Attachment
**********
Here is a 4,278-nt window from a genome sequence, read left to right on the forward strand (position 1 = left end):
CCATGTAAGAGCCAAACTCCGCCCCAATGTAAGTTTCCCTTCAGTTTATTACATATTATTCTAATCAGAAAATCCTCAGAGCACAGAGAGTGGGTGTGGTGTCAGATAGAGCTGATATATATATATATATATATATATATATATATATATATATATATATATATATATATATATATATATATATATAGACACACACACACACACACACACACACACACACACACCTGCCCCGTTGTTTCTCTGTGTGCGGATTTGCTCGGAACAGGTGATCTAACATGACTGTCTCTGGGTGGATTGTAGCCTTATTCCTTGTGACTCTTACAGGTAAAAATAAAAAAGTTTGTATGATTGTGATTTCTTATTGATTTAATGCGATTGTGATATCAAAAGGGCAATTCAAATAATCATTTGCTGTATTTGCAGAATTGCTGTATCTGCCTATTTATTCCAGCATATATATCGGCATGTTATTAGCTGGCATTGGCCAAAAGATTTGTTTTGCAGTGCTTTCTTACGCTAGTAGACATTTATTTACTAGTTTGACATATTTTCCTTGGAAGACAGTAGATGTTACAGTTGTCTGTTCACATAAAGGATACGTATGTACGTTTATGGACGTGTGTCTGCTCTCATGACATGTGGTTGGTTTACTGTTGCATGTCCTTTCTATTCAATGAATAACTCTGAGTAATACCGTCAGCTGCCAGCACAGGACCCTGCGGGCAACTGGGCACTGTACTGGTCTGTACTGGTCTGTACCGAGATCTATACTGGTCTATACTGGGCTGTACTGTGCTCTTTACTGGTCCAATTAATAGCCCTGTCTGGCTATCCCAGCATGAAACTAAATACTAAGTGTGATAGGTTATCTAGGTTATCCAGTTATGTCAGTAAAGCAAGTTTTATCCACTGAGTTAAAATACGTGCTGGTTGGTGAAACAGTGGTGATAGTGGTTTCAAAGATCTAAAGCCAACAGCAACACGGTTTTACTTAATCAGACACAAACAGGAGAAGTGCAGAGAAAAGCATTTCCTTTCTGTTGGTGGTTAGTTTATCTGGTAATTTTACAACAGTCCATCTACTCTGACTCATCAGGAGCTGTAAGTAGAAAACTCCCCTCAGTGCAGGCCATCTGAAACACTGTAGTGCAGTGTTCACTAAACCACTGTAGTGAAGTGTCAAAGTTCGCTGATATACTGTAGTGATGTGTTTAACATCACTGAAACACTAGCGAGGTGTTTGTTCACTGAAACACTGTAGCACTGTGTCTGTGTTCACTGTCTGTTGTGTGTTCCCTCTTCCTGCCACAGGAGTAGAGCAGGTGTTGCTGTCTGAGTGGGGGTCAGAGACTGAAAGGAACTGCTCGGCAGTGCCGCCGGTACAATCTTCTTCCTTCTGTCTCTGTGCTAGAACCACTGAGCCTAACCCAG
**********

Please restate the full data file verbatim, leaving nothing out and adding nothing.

Here is a 4,278-nt window from a genome sequence, read left to right on the forward strand (position 1 = left end):
CCATGTAAGAGCCAAACTCCGCCCCAATGTAAGTTTCCCTTCAGTTTATTACATATTATTCTAATCAGAAAATCCTCAGAGCACAGAGAGTGGGTGTGGTGTCAGATAGAGCTGATATATATATATATATATATATATATATATATATATATATATATATATATATATATATATATATATATATATAGACACACACACACACACACACACACACACACACACACCTGCCCCGTTGTTTCTCTGTGTGCGGATTTGCTCGGAACAGGTGATCTAACATGACTGTCTCTGGGTGGATTGTAGCCTTATTCCTTGTGACTCTTACAGGTAAAAATAAAAAAGTTTGTATGATTGTGATTTCTTATTGATTTAATGCGATTGTGATATCAAAAGGGCAATTCAAATAATCATTTGCTGTATTTGCAGAATTGCTGTATCTGCCTATTTATTCCAGCATATATATCGGCATGTTATTAGCTGGCATTGGCCAAAAGATTTGTTTTGCAGTGCTTTCTTACGCTAGTAGACATTTATTTACTAGTTTGACATATTTTCCTTGGAAGACAGTAGATGTTACAGTTGTCTGTTCACATAAAGGATACGTATGTACGTTTATGGACGTGTGTCTGCTCTCATGACATGTGGTTGGTTTACTGTTGCATGTCCTTTCTATTCAATGAATAACTCTGAGTAATACCGTCAGCTGCCAGCACAGGACCCTGCGGGCAACTGGGCACTGTACTGGTCTGTACTGGTCTGTACCGAGATCTATACTGGTCTATACTGGGCTGTACTGTGCTCTTTACTGGTCCAATTAATAGCCCTGTCTGGCTATCCCAGCATGAAACTAAATACTAAGTGTGATAGGTTATCTAGGTTATCCAGTTATGTCAGTAAAGCAAGTTTTATCCACTGAGTTAAAATACGTGCTGGTTGGTGAAACAGTGGTGATAGTGGTTTCAAAGATCTAAAGCCAACAGCAACACGGTTTTACTTAATCAGACACAAACAGGAGAAGTGCAGAGAAAAGCATTTCCTTTCTGTTGGTGGTTAGTTTATCTGGTAATTTTACAACAGTCCATCTACTCTGACTCATCAGGAGCTGTAAGTAGAAAACTCCCCTCAGTGCAGGCCATCTGAAACACTGTAGTGCAGTGTTCACTAAACCACTGTAGTGAAGTGTCAAAGTTCGCTGATATACTGTAGTGATGTGTTTAACATCACTGAAACACTAGCGAGGTGTTTGTTCACTGAAACACTGTAGCACTGTGTCTGTGTTCACTGTCTGTTGTGTGTTCCCTCTTCCTGCCACAGGAGTAGAGCAGGTGTTGCTGTCTGAGTGGGGGTCAGAGACTGAAAGGAACTGCTCGGCAGTGCCGCCGGTACAATCTTCTTCCTTCTGTCTCTGTGCTAGAACCACTGAGCCTAACCCAG